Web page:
The Year in Austin Culture
Top Ten Dance Events of 19991. DANCEfest (Chris Valentine) Austin's first annual local dance festival featured the work of 18 diverse Austin dance groups, including ballet, modern, ethnic dance, and children's groups, over three nights. The celebration provided incredible exposure for Austin's best-kept secret: its large and varied dance community.
2. Nelken, by Pina Bausch (UT Performing Arts Center) Visually stunning work by the internationally renowned dance-theatre empress from Germany. Imagine the stage covered in thousands of pink carnations. So many images, so little space to write about them ....
3. Window of the Soul, by La Tania Flamenco Music and Dance (Dance Umbrella) I am certain that this was the best flamenco show I will ever see. Every element -- the vibrant artwork, the poetry by Garcia Lorca, the live music, and the masterful dancing by Andres Marin and La Tania -- intermingled to create an unforgettable experience.
4. Anything by Sally Jacques Jacques takes dance out of the confines of the theatre and beautifully synthesizes physicality, poetry, and meditation. Both the second installment of her scaffolding trilogy, Probe2 Trans/Form, and her World AIDS Day remembrance ceremony, Body Count, were lyrical and poignant.
5. So Close (Kathy Dunn Hamrick Dance) This group is small, but powerful. The performance featured former Sharir dancer Kate Warren and thoughtful choreography by artistic director Hamrick. My favorite part was the tango duet by Hamrick and Marlo Harris.
6. A Midsummer's Night Dream (Ballet Austin) Ballet Austin's associate artistic director/choreographer Stephen Mills delighted audiences with a hilarious slapstick chase through the enchanted woods. I can't remember ever laughing out loud at the ballet before.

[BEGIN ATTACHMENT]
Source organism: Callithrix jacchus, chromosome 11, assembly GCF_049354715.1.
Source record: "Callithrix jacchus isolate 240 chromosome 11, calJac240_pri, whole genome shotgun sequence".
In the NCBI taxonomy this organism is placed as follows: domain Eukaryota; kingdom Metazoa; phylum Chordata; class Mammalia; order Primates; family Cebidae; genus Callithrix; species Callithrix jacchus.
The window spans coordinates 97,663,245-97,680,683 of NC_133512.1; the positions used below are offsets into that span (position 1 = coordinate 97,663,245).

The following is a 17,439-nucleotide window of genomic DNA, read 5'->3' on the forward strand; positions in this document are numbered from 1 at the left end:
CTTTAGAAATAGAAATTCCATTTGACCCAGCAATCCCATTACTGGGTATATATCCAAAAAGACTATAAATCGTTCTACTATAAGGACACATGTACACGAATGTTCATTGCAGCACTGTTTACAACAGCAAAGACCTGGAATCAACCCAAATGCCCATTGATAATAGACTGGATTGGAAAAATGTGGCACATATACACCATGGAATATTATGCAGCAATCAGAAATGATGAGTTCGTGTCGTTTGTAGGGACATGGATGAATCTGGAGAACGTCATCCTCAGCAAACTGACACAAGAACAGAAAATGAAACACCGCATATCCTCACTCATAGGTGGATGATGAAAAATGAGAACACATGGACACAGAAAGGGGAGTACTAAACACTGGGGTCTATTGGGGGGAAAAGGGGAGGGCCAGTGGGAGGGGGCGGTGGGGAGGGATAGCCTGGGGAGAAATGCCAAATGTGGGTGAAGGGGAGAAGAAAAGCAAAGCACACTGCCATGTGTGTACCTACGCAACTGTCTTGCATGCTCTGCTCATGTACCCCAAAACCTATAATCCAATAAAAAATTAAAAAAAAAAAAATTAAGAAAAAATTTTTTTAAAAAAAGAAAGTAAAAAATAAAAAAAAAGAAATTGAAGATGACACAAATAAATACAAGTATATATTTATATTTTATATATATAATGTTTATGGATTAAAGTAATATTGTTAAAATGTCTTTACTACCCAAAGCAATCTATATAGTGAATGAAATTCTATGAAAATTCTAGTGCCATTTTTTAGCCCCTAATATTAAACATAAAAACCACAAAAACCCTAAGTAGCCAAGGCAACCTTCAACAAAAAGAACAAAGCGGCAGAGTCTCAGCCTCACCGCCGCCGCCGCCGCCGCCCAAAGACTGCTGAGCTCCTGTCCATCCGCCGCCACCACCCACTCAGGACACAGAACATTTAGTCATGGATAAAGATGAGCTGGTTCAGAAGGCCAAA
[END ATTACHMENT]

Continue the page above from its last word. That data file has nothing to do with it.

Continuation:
7. Breathe Normally, by Margaret Jenkins Dance Company (UT Performing Arts Center) The nationally recognized, multi-disciplinary choreographer presented a well-crafted collaboration with Olympia Dukakis that focused on the fragmentary nature of memory. Her diverse group of dancers/actors blended text, movement, and imagery to convey a non-linear and stirring tragedy.
8. Dance History Lectures (Barbejoy Ponzio) The Chronicle dance writer and dance historian's inventive series of interactive dance lectures -- including "Politics and Dance" and "Jookin'" -- were so engaging that it seems a shame to call them lectures. For the true dance maniac, her collection of dance videos is to be envied.
9. Austin Dance Initiative (Lisa Fehrman) Stillpoint Dance Company artistic director and community dance activist Fehrman arranged for consultants Nello McDaniel and George Thorn of ARTS Action Research to visit Austin and help dance groups use their strengths as a structure for better organization and operation. The information and support received was priceless.
10. Solo (Ellen Bartel) In the intimate atmosphere of Movements Gallery, Austin's slowest dancer showed the audience that dance could be just a body moving in space. What a great way to stay visible and continue performing year-round.